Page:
On Oct. 12, 160 people gathered in Honduras’ capital city, San Pedro Sula, to embark by foot on a grueling journey north, in search of opportunity and security. As this group of Central American migrants traveled through Guatemala and on toward the Mexican border, their numbers swelled into the thousands. The imagery was, and is, powerful: thousands of asylum seekers — a caravan — slowly making a trek that countless others have attempted before. At the time of this writing, this caravan is approximately 1,000 miles from the US-Mexico border. It continues to ebb and flow in size as some migrants seek asylum in Mexico, while others abandon the journey altogether.
This is not a new phenomenon: northward migrations occur regularly as citizens of the Northern Triangle flee insecurity, lack of economic opportunity and government corruption. International media outlets, however, have noticed this migrant caravan. To the detriment of not only these asylum seekers, but those who have already made the treacherous journey, not to mention future asylum seekers and current US permanent residents, the Trump administration has also taken notice. The timing was propitious as the midterm elections approached: the Trump administration was willing to do anything to rally its base, to appeal to their darkest instincts and to scare its supporters to the polls.
The many abhorrent myths about this caravan being perpetrated by this administration and its proxies include:
- This is a band of gang members and criminals seeking to invade the US and attack its citizens;
- This is a group of unwanted individuals infected with deadly diseases who’ll contaminate American citizens;
- There are young, strong Middle Easterners embedded within the group;
- The caravan is a conspiracy orchestrated by George Soros and the Democratic Party to make the Trump Administration look weak on border security.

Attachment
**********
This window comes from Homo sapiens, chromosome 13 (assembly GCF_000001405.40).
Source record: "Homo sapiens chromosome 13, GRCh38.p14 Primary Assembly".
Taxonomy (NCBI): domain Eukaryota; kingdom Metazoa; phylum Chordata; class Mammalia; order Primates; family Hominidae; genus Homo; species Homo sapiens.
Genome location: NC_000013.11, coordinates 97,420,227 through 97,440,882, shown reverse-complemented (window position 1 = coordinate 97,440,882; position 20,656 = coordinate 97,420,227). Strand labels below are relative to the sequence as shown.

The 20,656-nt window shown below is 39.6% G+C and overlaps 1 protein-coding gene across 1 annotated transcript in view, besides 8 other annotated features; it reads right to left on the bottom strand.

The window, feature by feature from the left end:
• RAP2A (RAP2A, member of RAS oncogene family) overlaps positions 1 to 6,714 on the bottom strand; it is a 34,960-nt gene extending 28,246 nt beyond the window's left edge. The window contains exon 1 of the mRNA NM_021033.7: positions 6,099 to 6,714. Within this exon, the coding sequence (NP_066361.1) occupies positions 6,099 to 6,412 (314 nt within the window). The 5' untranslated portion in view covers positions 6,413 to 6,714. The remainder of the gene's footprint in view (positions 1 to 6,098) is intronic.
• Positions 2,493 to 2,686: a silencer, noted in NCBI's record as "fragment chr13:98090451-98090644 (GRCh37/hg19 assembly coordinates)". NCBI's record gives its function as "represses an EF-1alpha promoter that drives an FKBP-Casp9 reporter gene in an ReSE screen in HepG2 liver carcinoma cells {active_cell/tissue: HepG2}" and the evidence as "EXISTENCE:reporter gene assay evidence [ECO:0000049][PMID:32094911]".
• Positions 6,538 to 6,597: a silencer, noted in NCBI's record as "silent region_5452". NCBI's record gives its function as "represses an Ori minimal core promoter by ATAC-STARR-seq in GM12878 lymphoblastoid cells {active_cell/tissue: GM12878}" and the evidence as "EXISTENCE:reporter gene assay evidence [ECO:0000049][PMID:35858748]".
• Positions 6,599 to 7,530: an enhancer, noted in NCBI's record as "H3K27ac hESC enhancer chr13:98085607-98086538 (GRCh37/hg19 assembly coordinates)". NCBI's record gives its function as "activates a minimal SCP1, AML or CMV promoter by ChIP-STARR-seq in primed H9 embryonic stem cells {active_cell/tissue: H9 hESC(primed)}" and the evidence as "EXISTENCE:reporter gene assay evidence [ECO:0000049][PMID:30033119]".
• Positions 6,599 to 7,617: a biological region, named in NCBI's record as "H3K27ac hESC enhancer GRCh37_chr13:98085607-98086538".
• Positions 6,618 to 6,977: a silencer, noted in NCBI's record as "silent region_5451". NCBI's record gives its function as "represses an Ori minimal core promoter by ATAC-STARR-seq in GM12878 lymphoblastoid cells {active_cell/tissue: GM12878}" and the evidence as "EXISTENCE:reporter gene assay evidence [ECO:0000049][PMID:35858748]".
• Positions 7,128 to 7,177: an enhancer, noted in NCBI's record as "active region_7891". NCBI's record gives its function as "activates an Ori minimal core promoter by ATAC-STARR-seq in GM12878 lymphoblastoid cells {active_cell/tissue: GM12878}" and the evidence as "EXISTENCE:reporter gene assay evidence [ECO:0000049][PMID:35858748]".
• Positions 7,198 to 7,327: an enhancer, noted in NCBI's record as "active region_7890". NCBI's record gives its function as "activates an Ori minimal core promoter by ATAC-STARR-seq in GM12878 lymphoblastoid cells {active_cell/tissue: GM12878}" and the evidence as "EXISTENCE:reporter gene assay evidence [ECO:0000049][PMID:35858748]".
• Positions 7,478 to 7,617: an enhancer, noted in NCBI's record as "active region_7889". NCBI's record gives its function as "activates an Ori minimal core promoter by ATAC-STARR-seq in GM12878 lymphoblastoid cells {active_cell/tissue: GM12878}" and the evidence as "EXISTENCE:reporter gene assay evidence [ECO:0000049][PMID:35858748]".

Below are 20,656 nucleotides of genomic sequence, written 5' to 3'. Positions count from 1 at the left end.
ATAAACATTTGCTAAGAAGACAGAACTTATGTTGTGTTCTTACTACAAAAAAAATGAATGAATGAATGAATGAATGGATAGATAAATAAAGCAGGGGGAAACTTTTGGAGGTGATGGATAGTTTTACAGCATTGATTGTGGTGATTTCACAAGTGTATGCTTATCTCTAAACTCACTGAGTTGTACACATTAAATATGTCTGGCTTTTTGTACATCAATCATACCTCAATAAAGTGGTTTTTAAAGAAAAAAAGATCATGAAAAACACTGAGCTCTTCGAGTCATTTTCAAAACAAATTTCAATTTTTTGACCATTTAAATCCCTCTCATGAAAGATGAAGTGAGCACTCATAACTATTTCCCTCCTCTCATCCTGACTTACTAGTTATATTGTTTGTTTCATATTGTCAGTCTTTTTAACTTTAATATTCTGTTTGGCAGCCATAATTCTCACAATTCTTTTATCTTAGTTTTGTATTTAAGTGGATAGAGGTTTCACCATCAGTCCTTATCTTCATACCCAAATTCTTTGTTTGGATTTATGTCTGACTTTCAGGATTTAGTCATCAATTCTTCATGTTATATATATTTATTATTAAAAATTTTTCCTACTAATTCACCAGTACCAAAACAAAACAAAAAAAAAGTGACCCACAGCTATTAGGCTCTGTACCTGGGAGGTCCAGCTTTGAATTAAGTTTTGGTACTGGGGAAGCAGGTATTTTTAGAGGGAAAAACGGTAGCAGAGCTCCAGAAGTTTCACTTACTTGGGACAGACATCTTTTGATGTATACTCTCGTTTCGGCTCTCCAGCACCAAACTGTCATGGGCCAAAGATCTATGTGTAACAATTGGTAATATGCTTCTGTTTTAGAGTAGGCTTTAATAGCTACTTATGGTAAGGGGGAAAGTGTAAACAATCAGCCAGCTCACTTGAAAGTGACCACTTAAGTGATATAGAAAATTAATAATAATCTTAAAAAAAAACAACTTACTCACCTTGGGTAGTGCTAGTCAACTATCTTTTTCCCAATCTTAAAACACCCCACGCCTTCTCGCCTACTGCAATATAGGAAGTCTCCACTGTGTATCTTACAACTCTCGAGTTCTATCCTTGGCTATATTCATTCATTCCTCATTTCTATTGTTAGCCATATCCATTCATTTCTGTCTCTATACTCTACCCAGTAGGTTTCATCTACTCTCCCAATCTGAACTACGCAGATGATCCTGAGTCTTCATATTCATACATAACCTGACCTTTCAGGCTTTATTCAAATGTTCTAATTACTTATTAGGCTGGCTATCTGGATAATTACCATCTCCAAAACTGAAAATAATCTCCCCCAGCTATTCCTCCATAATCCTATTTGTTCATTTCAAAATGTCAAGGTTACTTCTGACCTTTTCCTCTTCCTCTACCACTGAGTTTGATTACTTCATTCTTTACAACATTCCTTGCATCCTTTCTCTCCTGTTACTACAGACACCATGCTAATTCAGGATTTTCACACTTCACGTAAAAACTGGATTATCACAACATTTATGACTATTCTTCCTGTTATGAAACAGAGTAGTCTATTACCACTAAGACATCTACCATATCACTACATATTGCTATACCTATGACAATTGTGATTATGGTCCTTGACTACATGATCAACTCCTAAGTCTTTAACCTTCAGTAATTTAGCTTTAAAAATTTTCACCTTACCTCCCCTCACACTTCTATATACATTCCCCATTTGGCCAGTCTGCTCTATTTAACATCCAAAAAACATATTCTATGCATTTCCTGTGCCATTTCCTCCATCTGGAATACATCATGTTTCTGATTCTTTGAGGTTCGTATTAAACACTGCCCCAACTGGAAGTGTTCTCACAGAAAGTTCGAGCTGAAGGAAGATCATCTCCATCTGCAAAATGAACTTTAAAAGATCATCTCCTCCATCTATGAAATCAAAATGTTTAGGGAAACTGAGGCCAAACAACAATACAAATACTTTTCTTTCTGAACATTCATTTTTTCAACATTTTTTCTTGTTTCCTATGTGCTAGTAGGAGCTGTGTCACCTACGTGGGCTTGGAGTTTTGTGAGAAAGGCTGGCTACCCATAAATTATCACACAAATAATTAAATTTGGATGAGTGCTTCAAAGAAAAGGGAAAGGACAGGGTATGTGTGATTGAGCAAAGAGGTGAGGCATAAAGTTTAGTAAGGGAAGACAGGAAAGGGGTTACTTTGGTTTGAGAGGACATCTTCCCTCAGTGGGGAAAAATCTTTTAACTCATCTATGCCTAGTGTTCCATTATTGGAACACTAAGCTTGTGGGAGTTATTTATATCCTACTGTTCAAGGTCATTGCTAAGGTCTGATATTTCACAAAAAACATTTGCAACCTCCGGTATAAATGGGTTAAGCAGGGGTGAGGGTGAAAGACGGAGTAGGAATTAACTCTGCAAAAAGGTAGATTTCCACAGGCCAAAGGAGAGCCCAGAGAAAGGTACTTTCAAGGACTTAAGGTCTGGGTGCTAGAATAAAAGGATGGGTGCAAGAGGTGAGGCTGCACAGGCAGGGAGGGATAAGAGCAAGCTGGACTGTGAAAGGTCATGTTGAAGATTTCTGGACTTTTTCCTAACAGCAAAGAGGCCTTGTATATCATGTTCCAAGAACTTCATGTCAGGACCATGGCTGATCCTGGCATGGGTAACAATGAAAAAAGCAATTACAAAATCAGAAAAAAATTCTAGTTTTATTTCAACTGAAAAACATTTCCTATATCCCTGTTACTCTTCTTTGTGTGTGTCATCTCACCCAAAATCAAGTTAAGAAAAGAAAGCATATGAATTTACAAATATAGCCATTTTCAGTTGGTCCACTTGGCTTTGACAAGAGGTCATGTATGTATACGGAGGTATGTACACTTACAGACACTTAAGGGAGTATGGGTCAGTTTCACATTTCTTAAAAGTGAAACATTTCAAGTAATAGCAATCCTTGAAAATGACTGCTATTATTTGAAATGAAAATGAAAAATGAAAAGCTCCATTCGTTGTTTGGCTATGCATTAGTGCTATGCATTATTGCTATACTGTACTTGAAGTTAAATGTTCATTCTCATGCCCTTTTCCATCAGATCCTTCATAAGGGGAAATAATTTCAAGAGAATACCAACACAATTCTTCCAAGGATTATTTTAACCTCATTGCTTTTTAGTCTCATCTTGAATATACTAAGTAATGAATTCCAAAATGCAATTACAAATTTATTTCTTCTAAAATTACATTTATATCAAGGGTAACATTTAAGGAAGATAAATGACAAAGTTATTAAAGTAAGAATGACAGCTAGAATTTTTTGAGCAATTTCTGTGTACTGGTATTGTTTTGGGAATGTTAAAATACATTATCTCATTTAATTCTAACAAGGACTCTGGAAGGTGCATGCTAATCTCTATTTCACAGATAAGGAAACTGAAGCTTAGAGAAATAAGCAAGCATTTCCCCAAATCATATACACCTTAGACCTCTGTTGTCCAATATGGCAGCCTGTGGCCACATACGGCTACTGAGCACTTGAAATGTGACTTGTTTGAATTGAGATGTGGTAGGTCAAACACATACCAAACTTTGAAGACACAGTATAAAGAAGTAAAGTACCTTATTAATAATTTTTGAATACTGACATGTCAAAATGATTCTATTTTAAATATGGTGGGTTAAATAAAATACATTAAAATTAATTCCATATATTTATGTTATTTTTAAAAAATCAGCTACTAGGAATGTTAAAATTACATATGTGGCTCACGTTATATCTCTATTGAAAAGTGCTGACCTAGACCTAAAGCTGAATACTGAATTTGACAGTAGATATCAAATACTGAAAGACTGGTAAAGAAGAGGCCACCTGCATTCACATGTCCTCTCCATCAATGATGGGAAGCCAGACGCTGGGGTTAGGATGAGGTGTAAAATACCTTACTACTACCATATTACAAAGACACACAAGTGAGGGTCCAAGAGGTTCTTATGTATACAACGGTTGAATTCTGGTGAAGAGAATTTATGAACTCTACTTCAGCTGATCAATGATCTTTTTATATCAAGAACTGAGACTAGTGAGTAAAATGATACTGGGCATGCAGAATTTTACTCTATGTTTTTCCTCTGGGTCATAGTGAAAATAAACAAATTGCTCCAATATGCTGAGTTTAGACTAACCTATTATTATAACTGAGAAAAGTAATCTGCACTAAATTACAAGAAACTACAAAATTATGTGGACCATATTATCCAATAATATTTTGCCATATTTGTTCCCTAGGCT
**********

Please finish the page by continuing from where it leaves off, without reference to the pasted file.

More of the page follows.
Such wildly inaccurate, racially tinged untruths previously resided only at the far fringes of the right-wing media. Now they sit front and center, embraced by the President, reported on by the mainstream press, and believed by many. Words matter, and when one’s words have the power to mobilize the world’s largest military, to shock the global markets, and to affect the lives of people in the US and every corner of the world with a single tweet, their implications can be dire.
On Oct. 29, the Pentagon announced Operation Faithful Patriot. It calls for the placement of 5,200 active-duty troops on the US-Mexico border, pushing the total military presence there to more than 7,000. As Politico noted, this figure will be “roughly the same number fighting the Islamic State in Iraq and Syria.”
The President has also announced, inaccurately, that our servicemen and women will serve as shields. He says they will man the border to prevent the asylum seekers from turning themselves over to the authorities in the hopes of making successful asylum claims. This comes amid Trump’s threats to close the US-Mexico border and to abolish, by executive order, the Fourteenth Amendment in order to do away with birthright citizenship. This plethora of anti-immigrant rhetoric would seem strategically aligned.
A recent Gallup poll found immigration among the top issues for registered Republican midterm voters. Yet the asylum seekers traveling north do not pose a national security threat or any existential threat to America. The US justice system can argue the merits of any claims for asylum, and we can have productive discussions on how to fix our broken immigration system — so let’s not allow ourselves to be distracted. Phantom national security crises are clearly being manufactured by this administration to stoke anti-immigration sentiment and fears. Let us choose our words more carefully.